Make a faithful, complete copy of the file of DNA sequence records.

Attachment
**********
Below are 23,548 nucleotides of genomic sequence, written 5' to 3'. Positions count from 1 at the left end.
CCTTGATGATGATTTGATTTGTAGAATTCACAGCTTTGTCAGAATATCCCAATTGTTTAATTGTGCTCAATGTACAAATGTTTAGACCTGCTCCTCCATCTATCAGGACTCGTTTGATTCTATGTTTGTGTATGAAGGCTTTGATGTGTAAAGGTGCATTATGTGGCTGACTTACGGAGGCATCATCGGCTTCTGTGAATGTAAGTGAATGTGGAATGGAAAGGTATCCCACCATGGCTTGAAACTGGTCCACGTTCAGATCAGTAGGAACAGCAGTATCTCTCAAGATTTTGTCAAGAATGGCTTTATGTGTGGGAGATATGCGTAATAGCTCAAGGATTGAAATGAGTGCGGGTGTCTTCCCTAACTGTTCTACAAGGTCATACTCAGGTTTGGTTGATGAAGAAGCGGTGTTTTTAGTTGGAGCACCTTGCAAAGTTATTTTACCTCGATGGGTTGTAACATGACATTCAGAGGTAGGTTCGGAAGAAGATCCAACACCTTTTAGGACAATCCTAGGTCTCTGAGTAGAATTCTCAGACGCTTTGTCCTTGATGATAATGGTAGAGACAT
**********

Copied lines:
Below are 23,548 nucleotides of genomic sequence, written 5' to 3'. Positions count from 1 at the left end.
CCTTGATGATGATTTGATTTGTAGAATTCACAGCTTTGTCAGAATATCCCAATTGTTTAATTGTGCTCAATGTACAAATGTTTAGACCTGCTCCTCCATCTATCAGGACTCGTTTGATTCTATGTTTGTGTATGAAGGCTTTGATGTGTAAAGGTGCATTATGTGGCTGACTTACGGAGGCATCATCGGCTTCTGTGAATGTAAGTGAATGTGGAATGGAAAGGTATCCCACCATGGCTTGAAACTGGTCCACGTTCAGATCAGTAGGAACAGCAGTATCTCTCAAGATTTTGTCAAGAATGGCTTTATGTGTGGGAGATATGCGTAATAGCTCAAGGATTGAAATGAGTGCGGGTGTCTTCCCTAACTGTTCTACAAGGTCATACTCAGGTTTGGTTGATGAAGAAGCGGTGTTTTTAGTTGGAGCACCTTGCAAAGTTATTTTACCTCGATGGGTTGTAACATGACATTCAGAGGTAGGTTCGGAAGAAGATCCAACACCTTTTAGGACAATCCTAGGTCTCTGAGTAGAATTCTCAGACGCTTTGTCCTTGATGATAATGGTAGAGACAT